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South Korean marines exit their amphibious assault vehicles during the Rim of the Pacific 2022 exercise on Marine Corps Base Hawaii on July 30, 2022.

South Korean marines exit their amphibious assault vehicles during the Rim of the Pacific 2022 exercise on Marine Corps Base Hawaii on July 30, 2022. (Dillon Anderson/RNZAF)

CAMP HUMPHREYS, South Korea — Military drills with the United States are nonnegotiable as South Korea looks for incentives to bring North Korea to the nuclear bargaining table, a South Korean cabinet minister said Wednesday.

Diplomatic overtures this week to North Korea by the South’s president, Yoon Suk Yeol, do not extend to canceling upcoming exercises involving large numbers of U.S. and South Korean troops, the first of their kind since 2017, Minister of Unification Kwon Young-se said on Korean Broadcasting Radio.

But Kwon floated the idea of exchanging a “viewer group” from the North and South to observe each other’s exercises to build trust.

If North Korea and the South were transparent about their exercises, Kwon said, that may lead to “trust building” between the two countries.

“It would be alright if you could think military trust-building is that both sides conduct military drills respectively and create situations that both sides can understand that their exercises are purely defensive exercises,” Kwon said.

On Tuesday, Yoon offered to boost North Korea’s economy and improve the livelihood of its citizens in exchange for Pyongyang’s earnest steps toward denuclearization. He called his plan, unveiled in his Liberation Day speech, an “audacious initiative” toward North Korea.

“We will also help enhance North Korea’s agricultural productivity, offer assistance to modernize hospitals and medical infrastructure, and implement international investment and financial support initiatives,” Yoon said in his speech.

North Korea’s Foreign Ministry frequently disparages the allies’ military drills as rehearsals for an invasion of its country and demands they discontinue the provocative behavior.

“Maybe we could talk with [North Korea] about any issue in principle,” Kwon said. “But there are parts we should not concede even though it is an audacious initiative, right?”

The U.S.-South Korean military exercises are defensive in nature, Kwon said, adding that North Korea conducts its own exercises.

The U.S. and South Korea plan to resume large-scale exercises after a five-year pause during which their leaders unsuccessfully negotiated with its leader, Kim Jong Un, for the North’s nuclear disarmament. The annual exercises were suspended to lower tensions on the Korean Peninsula as then-President Donald Trump and then-South Korean President Moon Jae-in met with Kim several times.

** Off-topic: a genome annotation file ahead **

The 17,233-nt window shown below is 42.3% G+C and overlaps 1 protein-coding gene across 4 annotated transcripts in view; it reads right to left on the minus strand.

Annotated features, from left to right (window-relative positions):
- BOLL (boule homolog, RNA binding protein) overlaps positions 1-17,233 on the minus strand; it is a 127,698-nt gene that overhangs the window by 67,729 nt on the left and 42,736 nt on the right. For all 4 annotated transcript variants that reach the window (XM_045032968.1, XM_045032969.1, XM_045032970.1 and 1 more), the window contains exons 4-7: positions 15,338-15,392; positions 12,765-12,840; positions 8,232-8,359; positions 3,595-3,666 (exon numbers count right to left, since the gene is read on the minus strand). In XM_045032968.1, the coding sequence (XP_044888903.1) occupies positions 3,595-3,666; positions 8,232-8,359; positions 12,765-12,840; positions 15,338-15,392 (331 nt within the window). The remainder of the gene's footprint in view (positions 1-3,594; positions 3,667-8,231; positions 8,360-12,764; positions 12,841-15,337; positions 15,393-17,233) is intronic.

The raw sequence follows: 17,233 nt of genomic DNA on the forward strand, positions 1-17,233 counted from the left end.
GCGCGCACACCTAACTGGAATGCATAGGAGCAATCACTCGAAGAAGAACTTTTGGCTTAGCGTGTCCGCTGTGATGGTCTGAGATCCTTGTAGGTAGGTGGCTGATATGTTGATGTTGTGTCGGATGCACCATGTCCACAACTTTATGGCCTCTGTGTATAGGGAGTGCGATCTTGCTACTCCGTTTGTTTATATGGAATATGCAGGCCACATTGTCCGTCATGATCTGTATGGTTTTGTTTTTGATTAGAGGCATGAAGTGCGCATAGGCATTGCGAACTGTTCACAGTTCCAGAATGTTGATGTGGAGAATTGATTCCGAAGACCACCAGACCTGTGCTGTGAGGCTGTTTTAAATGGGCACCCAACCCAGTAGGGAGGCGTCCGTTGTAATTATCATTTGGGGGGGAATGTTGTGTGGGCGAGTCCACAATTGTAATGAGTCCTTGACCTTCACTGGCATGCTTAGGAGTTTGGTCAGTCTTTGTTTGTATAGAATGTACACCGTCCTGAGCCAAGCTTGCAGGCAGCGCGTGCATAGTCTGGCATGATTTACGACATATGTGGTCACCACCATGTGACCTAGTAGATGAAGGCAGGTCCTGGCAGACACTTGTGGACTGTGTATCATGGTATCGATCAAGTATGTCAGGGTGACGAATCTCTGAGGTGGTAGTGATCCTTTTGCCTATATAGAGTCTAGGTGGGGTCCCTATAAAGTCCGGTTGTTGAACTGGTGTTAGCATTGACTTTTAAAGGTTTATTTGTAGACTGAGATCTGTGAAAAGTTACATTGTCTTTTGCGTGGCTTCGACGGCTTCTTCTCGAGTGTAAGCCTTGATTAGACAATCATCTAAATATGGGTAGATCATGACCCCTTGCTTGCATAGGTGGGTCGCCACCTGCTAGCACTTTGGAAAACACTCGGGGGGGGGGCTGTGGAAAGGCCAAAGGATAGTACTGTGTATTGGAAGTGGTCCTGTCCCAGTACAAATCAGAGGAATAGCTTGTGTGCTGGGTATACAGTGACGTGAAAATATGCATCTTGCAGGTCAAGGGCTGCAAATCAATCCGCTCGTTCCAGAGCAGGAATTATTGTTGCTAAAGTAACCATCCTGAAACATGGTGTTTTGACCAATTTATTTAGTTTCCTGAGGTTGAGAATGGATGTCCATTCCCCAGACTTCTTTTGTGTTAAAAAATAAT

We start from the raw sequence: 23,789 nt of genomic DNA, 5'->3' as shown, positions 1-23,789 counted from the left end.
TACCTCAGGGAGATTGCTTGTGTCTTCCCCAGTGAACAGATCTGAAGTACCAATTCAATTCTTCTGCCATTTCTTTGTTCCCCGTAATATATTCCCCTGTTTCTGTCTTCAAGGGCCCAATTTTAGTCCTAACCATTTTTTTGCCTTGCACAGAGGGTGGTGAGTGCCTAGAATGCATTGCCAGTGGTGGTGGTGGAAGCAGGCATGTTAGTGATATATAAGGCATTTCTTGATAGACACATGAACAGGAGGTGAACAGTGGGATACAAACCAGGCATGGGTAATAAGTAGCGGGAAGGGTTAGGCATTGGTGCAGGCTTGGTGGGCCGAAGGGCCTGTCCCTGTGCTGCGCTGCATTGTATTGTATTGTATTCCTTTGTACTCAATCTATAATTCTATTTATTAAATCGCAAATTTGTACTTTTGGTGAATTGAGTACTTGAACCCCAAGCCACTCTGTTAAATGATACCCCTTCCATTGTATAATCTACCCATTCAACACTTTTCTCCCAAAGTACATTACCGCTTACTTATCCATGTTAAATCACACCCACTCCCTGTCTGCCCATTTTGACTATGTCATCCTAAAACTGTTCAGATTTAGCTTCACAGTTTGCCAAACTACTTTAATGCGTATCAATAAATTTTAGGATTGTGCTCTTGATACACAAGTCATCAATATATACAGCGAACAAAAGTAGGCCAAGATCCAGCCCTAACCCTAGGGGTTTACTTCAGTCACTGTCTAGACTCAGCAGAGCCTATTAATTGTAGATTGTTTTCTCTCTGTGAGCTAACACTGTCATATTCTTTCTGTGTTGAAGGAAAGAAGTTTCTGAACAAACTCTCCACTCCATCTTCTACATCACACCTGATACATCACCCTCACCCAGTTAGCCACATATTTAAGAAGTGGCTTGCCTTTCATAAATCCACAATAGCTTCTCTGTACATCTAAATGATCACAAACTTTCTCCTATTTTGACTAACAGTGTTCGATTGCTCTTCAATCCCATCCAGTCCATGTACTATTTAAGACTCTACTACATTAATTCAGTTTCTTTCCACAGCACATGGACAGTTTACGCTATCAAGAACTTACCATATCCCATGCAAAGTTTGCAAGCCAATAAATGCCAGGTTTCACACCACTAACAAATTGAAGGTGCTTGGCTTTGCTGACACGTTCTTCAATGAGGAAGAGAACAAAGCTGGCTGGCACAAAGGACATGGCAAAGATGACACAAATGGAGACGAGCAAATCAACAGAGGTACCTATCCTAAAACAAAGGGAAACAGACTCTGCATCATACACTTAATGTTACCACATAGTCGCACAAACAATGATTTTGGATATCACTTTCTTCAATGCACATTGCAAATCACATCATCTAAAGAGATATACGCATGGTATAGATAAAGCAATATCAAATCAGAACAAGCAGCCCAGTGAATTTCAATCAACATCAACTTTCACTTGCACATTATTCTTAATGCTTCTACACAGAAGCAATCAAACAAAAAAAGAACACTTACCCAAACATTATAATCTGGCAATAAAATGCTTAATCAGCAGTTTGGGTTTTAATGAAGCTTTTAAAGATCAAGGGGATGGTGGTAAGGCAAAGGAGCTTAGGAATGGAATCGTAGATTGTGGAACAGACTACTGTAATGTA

Yoon, a conservative member of the People Power Party, after his inauguration in May agreed to lift the suspension and planning for the drills resumed with the United States.

Ulchi Freedom Shield, previously known as Ulchi Freedom Guardian and Combined Command Post Training, is scheduled to start Monday and end Sept. 1. Another large-scale exercise, Freedom Shield, is scheduled for early next year.

Details of the exercises, such as troop numbers, have not been publicly released; however, previous iterations included around 50,000 South Korean and 17,500 U.S. troops. U.S. Forces Korea oversees roughly 28,500 U.S. troops in South Korea.

North Korea continues to frustrate regional patience with its missile tests. The communist regime fired two cruise missiles off its western coast on Wednesday morning, according to South Korea’s Ministry of Defense. The missile launches were North Korea’s 18th round of missile tests so far this year.

U.S. and South Korean intelligence officials also believe North Korea is ready for its first nuclear test since 2017. During a South Korean parliamentary committee meeting on Thursday, Kwon told lawmakers the North has yet to conduct its seventh test of a nuclear device.

“We think [North Korea] has been taking in all kinds of political considerations, though it is hard for us to say definitely,” Kwon said.

Stars and Stripes reporter Yoo Kyong Chang contributed to this report.

David Choi is based in South Korea and reports on the U.S. military and foreign policy. He served in the U.S. Army and California Army National Guard. He graduated from the University of California, Los Angeles.

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